Susanna Lang


Wind empties the sky of all but its own force, carries

a concrete dock from Misawa

five thousand miles across the ocean, encrusted with thirty species

not seen before on this side of the world:

sea stars, urchins, gooseneck barnacles, snails, seaweed, kelp,

shore crabs—but not like ours, creatures

that have survived the winds and deep water; curls and ribbons, protruding

eyes and tongues

the color of blood. We bury the lot eight feet under sand

and higher than a storm would surge.

Starved of salt water, they’ll none of them live; or

so we hope.


I sleep in one country, wake in another, dream and daydream in two languages,

lose words in both.

This year the heat comes early, frost comes late, burns the blossoms on the trees,

blights the harvest—

apples, cherries, apricots, all the stone fruit. But in the backyard of a brick two-flat

on the southwest side of the city

small green knobs hang half-hidden in the leaves, until birds

come to ravish them:

durazno in the language of the house, momo in the language of the dock,

a sweetness in the air.

Losing ground, losing home, only the blur of wings

and that fragrance.


RED ROJO written in chalk on the sidewalk, GREEN VERDE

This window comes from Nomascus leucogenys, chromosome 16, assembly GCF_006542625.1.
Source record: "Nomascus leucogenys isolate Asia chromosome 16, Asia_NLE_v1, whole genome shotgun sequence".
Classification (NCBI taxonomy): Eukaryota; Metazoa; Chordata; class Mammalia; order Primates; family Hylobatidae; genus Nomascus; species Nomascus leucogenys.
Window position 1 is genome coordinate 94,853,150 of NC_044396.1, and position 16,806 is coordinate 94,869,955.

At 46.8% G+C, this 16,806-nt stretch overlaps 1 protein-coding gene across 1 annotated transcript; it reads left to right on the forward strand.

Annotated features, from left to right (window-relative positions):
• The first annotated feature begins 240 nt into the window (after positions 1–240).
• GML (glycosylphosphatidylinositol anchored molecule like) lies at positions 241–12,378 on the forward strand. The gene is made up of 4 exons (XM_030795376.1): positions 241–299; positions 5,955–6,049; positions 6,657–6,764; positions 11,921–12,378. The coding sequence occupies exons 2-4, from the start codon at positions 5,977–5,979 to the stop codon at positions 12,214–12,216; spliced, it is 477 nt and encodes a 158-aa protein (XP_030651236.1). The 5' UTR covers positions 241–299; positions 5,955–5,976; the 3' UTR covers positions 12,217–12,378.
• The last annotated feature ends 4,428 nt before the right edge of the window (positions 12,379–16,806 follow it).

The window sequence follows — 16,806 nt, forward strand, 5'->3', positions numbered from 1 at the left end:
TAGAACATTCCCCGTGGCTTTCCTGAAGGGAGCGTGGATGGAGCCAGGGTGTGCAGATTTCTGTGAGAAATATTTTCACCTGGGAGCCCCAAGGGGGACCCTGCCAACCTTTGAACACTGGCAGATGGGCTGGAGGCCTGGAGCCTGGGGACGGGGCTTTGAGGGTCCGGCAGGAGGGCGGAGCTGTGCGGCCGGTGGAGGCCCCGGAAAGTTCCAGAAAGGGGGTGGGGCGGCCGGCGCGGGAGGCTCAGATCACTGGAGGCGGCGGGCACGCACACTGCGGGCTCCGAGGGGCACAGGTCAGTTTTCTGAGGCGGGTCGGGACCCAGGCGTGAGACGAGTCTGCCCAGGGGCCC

and a goldfinch

singing in the tree above, returned from its yearly journey.

My family came to stay

but not in one place. One country, too many cities.

I found a clamshell yesterday

by the backyard fence, where it should not have been;

but there have been others.

My real country is not a place, the monk says when he is expelled

from the country where he has lived

for decades, though he cannot forget the desert and its fragile icons.

My real country is heaven.


Susanna LangSusanna Lang’s newest collection of poems, Tracing the Lines, was published in 2013 by the Brick Road Poetry Press. Her first collection, Even Now, was published in 2008 by The Backwaters Press, and a chapbook, Two by Two, was released in October 2011 from Finishing Line Press. She has published original poems and essays, and translations from the French, in such journals as Little Star, New Letters, The Sow’s Ear Poetry Review, The Green Mountains Review, The Baltimore Review, Kalliope, Southern Poetry Review, World Literature Today, Chicago Review, New Directions, and Jubilat. Book publications include translations of Words in Stone and The Origin of Language, both by Yves Bonnefoy. She lives with her husband and son in Chicago, where she teaches in the Chicago Public Schools.